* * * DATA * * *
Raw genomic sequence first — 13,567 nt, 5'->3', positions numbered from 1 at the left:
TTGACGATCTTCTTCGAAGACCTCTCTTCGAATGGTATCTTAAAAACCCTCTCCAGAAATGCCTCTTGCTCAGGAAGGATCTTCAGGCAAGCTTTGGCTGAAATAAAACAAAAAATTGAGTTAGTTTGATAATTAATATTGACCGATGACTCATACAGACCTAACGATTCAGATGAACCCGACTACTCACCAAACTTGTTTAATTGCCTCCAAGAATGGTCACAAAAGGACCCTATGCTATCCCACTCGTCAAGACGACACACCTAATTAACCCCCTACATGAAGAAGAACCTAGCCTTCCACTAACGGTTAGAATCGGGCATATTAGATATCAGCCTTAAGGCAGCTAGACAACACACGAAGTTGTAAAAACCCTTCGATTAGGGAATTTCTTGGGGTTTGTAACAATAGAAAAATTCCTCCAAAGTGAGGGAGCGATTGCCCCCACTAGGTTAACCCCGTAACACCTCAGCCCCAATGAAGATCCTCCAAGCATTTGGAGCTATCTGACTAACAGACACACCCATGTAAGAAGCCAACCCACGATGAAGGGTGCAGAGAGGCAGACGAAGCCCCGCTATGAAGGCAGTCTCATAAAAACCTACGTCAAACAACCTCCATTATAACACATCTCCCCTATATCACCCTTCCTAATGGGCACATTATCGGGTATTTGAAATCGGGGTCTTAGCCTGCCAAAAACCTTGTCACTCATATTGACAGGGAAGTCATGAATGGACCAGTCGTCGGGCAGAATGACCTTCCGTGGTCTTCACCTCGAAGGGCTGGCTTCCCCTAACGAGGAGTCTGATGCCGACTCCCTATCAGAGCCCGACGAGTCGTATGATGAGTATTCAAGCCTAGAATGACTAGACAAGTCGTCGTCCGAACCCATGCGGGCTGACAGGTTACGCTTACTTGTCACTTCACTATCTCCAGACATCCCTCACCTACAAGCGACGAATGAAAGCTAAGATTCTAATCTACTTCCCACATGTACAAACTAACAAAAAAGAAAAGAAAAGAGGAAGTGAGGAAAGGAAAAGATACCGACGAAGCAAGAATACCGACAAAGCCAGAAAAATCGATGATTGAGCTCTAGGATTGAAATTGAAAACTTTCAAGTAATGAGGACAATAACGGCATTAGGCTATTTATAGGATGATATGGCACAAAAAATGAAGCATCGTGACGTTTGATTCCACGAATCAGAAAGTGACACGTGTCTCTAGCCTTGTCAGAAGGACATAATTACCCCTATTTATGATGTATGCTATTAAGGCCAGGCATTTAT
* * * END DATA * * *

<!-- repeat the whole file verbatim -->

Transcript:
Raw genomic sequence first — 13,567 nt, 5'->3', positions numbered from 1 at the left:
TTGACGATCTTCTTCGAAGACCTCTCTTCGAATGGTATCTTAAAAACCCTCTCCAGAAATGCCTCTTGCTCAGGAAGGATCTTCAGGCAAGCTTTGGCTGAAATAAAACAAAAAATTGAGTTAGTTTGATAATTAATATTGACCGATGACTCATACAGACCTAACGATTCAGATGAACCCGACTACTCACCAAACTTGTTTAATTGCCTCCAAGAATGGTCACAAAAGGACCCTATGCTATCCCACTCGTCAAGACGACACACCTAATTAACCCCCTACATGAAGAAGAACCTAGCCTTCCACTAACGGTTAGAATCGGGCATATTAGATATCAGCCTTAAGGCAGCTAGACAACACACGAAGTTGTAAAAACCCTTCGATTAGGGAATTTCTTGGGGTTTGTAACAATAGAAAAATTCCTCCAAAGTGAGGGAGCGATTGCCCCCACTAGGTTAACCCCGTAACACCTCAGCCCCAATGAAGATCCTCCAAGCATTTGGAGCTATCTGACTAACAGACACACCCATGTAAGAAGCCAACCCACGATGAAGGGTGCAGAGAGGCAGACGAAGCCCCGCTATGAAGGCAGTCTCATAAAAACCTACGTCAAACAACCTCCATTATAACACATCTCCCCTATATCACCCTTCCTAATGGGCACATTATCGGGTATTTGAAATCGGGGTCTTAGCCTGCCAAAAACCTTGTCACTCATATTGACAGGGAAGTCATGAATGGACCAGTCGTCGGGCAGAATGACCTTCCGTGGTCTTCACCTCGAAGGGCTGGCTTCCCCTAACGAGGAGTCTGATGCCGACTCCCTATCAGAGCCCGACGAGTCGTATGATGAGTATTCAAGCCTAGAATGACTAGACAAGTCGTCGTCCGAACCCATGCGGGCTGACAGGTTACGCTTACTTGTCACTTCACTATCTCCAGACATCCCTCACCTACAAGCGACGAATGAAAGCTAAGATTCTAATCTACTTCCCACATGTACAAACTAACAAAAAAGAAAAGAAAAGAGGAAGTGAGGAAAGGAAAAGATACCGACGAAGCAAGAATACCGACAAAGCCAGAAAAATCGATGATTGAGCTCTAGGATTGAAATTGAAAACTTTCAAGTAATGAGGACAATAACGGCATTAGGCTATTTATAGGATGATATGGCACAAAAAATGAAGCATCGTGACGTTTGATTCCACGAATCAGAAAGTGACACGTGTCTCTAGCCTTGTCAGAAGGACATAATTACCCCTATTTATGATGTATGCTATTAAGGCCAGGCATTTAT